If you make your own version, I would LOVE to see! Either comment here or tag me in on Facebook/ Instagram. There’s plenty of Halloween themed posts on the blog if you want ideas for other activities so also check out Cute not Creepy  and One Pumpkin: Two Invitation 

*Betty is a great no-carve option for Halloween but make sure that any children helping are under constant supervision. My eight year old helped with some parts, but do be aware that the wax from the crayons can spray if the hairdryer is held at the wrong angle!

 

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One Pumpkin: two invitations…

Okay so pumpkin carving isn’t exactly new, but it is an immense amount of fun! If you’re on Pinterest, and lets face it, who isn’t? You’ll see a myriad of pumpkin ideas ranging from easy peasy to super skillful. When you’ve got kids, you just have to go for the options that are accessible and fun so here are two activities you can try with just the one pumpkin – i’m sure you’ll all agree that this is a money saving win too! 😉

An invitation to play…

pumpkin scoop 5.jpg

In the beginning, I wasn’t going to carve the pumpkin at all, but then I started to think of all the wastage which made me a little sad! After I lopped the top off of the pumpkin (definitely an adult job!), I set the kids to work scooping out the flesh. They used scoops, spoons and their hands to remove all of the pumpkins innards for a real bit of sensory fun!

Great for:

  • Fine motor skills: using fingers to grasp at the pumpkin
  • Hand grasp: using the spoons/ scoops
  • Language: describing the texture of the pumpkin, what it sounds like etc.
  • Sensory development: everything from smell, taste, touch, sight and sound is covered in this one activity!

Side note: younger children should be under constant supervision due to the size of the pumpkin seeds.

 

pumpkin scoop 2
If you do a lot of sensory play, a tuff tray like this is a good investment. Ours is from Invitation to Play 

 

pumpkin scoop 4
Zoey really loved the texture of the pumpkin seeds and flesh.

 

pumpkin scoop 1
All of the seeds were ‘sorted’ into a pan – you could get older kids to sort the seeds from the flesh too!
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Once the kids had finished, I scooped out the extra flesh myself to avoid any mould.

An invitation to create…

pauline the pumpkin
This is Pauline – Isn’t she beautiful?

Have you ever tried to carve a pumpkin? It’s not that easy and certainly not a job i’d entrust to the kids. There’s way too much margin for error but compromises can be made if you want to get your creative on as a family. Like I said above, I was loathed to waste the flesh, so Pauline is a halfway house between a no-carve and carved creation. Here’s how she was made:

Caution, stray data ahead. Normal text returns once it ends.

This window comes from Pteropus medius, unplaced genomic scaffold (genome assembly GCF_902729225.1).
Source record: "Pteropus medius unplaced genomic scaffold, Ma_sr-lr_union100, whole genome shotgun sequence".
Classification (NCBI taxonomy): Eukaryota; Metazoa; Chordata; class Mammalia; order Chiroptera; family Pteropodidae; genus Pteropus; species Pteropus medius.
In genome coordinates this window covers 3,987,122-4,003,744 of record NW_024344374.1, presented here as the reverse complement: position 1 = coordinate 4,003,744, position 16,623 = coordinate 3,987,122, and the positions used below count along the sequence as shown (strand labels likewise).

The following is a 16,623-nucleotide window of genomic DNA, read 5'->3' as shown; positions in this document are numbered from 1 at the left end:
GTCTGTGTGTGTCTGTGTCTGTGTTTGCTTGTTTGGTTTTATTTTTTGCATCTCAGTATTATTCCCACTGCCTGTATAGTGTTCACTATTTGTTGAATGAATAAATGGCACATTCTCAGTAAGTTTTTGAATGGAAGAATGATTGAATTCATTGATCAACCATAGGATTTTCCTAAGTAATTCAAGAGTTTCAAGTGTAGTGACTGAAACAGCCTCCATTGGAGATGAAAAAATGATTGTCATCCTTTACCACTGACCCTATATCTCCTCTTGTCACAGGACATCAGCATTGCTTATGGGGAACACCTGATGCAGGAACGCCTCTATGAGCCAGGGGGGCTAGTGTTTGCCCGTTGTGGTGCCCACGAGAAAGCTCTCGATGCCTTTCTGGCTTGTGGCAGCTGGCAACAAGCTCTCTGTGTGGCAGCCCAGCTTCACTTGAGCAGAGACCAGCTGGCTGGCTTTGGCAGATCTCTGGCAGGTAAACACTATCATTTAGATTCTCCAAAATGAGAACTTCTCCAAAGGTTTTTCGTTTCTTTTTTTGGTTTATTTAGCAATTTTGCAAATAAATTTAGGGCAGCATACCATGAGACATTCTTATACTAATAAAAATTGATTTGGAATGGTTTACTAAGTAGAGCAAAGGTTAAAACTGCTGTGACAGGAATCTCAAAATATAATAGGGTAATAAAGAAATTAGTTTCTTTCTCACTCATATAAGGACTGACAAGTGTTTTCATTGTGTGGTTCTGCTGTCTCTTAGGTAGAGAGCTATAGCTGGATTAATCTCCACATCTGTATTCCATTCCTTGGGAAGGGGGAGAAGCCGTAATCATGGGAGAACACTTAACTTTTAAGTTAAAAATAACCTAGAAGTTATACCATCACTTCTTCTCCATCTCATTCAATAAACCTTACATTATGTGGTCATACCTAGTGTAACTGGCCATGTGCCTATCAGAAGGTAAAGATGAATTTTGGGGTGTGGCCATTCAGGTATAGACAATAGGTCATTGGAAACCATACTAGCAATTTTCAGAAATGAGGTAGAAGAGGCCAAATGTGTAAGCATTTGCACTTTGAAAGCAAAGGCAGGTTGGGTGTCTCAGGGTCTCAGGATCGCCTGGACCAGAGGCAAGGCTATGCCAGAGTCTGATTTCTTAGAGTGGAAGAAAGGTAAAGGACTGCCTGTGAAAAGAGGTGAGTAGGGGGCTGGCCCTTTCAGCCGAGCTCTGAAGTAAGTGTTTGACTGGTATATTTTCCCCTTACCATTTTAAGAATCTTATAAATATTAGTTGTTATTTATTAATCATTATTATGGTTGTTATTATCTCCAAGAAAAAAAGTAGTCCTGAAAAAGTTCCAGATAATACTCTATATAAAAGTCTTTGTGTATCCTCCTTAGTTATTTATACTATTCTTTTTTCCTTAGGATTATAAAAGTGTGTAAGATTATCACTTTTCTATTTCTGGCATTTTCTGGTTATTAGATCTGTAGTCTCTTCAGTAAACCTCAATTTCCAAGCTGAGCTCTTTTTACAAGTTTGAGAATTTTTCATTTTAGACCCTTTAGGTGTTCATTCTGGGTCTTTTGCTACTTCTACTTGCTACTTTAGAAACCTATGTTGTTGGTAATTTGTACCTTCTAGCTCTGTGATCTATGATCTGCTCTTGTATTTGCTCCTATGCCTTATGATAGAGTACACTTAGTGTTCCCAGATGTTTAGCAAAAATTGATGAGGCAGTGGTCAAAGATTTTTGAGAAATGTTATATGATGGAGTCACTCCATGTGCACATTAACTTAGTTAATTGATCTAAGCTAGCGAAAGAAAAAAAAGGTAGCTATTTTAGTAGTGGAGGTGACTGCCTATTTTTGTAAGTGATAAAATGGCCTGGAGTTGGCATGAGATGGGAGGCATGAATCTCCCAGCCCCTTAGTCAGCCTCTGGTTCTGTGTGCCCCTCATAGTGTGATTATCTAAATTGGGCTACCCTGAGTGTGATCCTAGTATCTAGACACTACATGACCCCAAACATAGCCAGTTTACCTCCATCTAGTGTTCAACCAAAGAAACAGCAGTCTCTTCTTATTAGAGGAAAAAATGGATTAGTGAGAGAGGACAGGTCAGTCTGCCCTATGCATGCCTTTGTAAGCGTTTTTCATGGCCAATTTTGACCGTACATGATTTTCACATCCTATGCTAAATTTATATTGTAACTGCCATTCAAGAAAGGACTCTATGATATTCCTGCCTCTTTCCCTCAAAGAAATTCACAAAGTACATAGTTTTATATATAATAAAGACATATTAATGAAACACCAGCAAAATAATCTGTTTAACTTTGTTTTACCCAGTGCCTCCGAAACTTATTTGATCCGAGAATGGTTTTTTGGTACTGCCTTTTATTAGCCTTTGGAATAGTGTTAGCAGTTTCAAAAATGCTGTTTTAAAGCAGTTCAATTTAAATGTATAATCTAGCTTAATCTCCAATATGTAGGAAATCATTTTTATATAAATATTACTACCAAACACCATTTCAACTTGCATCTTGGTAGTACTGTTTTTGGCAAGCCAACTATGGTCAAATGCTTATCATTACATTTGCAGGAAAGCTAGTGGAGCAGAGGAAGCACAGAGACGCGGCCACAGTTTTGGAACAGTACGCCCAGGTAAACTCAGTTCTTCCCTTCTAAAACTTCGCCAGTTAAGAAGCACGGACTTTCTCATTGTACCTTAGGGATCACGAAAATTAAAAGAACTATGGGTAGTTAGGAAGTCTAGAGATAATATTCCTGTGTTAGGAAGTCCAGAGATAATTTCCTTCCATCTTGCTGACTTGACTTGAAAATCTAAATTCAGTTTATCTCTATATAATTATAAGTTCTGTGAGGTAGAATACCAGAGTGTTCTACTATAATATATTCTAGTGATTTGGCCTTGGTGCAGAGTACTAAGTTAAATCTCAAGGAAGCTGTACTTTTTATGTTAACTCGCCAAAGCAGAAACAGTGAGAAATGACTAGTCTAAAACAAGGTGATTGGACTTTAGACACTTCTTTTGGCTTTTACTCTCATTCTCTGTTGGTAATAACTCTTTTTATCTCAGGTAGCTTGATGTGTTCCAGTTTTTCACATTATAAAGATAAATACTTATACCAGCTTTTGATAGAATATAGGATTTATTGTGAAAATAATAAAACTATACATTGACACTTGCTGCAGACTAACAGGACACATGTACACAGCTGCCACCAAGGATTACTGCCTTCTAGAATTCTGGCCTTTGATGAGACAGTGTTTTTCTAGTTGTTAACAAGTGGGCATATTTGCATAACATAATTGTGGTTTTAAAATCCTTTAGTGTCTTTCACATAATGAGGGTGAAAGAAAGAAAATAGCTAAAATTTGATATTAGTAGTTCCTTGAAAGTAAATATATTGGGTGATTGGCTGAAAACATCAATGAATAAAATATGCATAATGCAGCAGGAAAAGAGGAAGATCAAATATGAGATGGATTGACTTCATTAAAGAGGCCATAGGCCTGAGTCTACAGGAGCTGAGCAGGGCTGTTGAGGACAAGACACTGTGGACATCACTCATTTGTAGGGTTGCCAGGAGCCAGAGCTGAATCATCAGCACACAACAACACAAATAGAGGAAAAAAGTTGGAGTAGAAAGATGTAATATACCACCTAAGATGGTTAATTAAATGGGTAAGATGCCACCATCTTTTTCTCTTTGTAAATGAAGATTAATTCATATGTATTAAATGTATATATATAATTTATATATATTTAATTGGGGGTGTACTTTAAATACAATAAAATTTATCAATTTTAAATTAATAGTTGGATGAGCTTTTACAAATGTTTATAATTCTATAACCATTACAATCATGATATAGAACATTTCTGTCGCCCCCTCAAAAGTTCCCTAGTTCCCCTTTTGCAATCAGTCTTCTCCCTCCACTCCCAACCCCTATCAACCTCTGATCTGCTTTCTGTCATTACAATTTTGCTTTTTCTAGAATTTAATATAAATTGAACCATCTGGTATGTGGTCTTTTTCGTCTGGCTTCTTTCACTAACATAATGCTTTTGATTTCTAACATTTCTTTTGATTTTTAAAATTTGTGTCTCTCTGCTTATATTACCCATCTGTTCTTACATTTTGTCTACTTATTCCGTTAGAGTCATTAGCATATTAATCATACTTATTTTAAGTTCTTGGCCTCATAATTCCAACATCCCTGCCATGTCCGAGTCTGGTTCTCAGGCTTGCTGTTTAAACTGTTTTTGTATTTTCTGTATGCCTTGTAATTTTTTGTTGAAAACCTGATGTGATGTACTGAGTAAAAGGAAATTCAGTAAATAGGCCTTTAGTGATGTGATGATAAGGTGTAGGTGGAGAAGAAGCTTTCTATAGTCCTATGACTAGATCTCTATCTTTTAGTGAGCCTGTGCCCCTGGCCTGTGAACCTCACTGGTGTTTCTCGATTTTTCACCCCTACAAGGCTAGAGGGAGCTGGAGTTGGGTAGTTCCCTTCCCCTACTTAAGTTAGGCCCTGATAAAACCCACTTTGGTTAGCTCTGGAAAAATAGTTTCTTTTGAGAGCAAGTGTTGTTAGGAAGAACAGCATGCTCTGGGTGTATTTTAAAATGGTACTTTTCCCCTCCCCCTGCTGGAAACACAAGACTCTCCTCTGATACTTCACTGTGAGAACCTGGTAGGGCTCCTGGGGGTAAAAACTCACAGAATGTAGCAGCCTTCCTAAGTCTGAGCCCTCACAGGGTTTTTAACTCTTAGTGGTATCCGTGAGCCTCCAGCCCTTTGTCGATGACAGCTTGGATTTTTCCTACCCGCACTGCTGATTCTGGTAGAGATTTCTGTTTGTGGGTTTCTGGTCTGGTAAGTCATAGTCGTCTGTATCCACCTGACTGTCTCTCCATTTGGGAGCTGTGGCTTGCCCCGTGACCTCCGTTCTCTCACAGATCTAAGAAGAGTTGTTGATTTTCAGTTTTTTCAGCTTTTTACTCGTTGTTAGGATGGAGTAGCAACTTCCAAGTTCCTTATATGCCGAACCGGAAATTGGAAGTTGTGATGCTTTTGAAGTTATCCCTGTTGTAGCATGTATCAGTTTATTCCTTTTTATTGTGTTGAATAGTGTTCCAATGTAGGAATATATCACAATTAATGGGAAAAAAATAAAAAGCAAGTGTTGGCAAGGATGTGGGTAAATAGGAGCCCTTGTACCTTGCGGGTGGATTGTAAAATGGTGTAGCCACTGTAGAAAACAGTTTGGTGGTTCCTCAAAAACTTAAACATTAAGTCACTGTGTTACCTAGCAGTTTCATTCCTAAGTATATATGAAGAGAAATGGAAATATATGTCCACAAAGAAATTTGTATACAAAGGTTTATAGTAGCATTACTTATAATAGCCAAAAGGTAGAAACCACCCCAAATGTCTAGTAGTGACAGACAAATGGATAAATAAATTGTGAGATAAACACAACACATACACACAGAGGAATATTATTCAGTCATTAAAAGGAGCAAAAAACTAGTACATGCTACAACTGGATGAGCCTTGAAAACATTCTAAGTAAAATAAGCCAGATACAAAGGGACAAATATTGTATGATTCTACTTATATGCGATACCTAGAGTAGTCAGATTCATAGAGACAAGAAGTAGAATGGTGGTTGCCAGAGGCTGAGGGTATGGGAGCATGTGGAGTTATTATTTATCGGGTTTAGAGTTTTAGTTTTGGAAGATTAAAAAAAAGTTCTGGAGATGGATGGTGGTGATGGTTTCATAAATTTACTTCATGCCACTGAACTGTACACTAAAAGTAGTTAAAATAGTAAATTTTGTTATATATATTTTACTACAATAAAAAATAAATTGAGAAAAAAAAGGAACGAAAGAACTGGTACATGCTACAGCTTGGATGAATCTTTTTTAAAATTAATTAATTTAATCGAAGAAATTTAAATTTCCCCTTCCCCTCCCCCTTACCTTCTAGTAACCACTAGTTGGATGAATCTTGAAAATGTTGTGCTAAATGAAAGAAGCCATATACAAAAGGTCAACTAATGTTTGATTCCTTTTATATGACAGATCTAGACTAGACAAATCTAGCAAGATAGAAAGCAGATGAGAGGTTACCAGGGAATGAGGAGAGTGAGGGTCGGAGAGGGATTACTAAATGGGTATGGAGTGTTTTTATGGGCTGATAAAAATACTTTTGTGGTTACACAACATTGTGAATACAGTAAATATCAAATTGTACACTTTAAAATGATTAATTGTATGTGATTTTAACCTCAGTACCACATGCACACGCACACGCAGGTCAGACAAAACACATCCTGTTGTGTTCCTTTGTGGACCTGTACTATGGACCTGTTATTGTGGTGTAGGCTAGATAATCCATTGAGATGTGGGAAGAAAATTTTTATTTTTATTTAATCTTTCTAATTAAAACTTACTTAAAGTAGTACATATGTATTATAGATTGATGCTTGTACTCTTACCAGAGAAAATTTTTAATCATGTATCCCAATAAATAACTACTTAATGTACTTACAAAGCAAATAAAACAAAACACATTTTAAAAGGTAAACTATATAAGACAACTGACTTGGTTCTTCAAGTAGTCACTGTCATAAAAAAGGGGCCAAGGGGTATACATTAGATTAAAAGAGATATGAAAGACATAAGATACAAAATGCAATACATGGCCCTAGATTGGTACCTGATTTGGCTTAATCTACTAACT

pumpkin scoop 6
1. Scoop out all the flesh! Just in case you missed the bit above – getting out every last bit of flesh is important so that the pumpkin lasts longer. Any extra pumpkin flesh tends to get moldy pretty quickly!
pumpkin 6.jpg
2. We used a binder/ sealant from Riot  as a base.
pumpkin 4
3. After the binder had dried, we set to work on the white acrylic. We used approximately 3 coats, but you might need more of less depending on the brand of paint!
pumkin 3
4. Once the white paint was dry, the kids set to work splodging neon paint all over the pumpkin – so much fun!
pauline 2.jpg
5. We left the pumpkin a few days before I carved the eyes with a craft knife (in hindsight, this would’ve been best done prior to painting) Then we added in ‘Day of the Dead’ style drawings using Posca pens. The flowers have been recycled from a previous craft – you can find out how to make them here.

This activity is great for:

  • Expression: the kids went crazy with the neon paint.
  • Fine motor skills: drawing on the features.
  • Creative thinking: how could we all join in with the activity?
  • Teamwork: sharing out the tasks.
  • Historical research: with older kids, you can explore the background of the Dia de los Muertos festival for the ‘why’ behind the decoration.

 

Side notes:

  • Carving should really be done by an adult.
  • Be aware of the paint you are using if you want to light up your pumpkin with tealights. Although we used water-based acrylics (which are considered safe), we avoided any dilemma altogether by placing a mini torch inside Pauline.  Definitely do not use oil based paints!!!
  • And FINALLY, although Pauline was very beautiful on the outside, by the 5th day her insides were a totally different story. I suspect the paint caused her to get moldy quicker so if you want a longer lasting decoration, I would go for the no-carve option. As it happens, it turned into a fascinating STEAM experiment! 🙂

 

Have you got an accessible pumpkin idea you’d like to share? Either comment below or tag me in on Facebook / Instagram.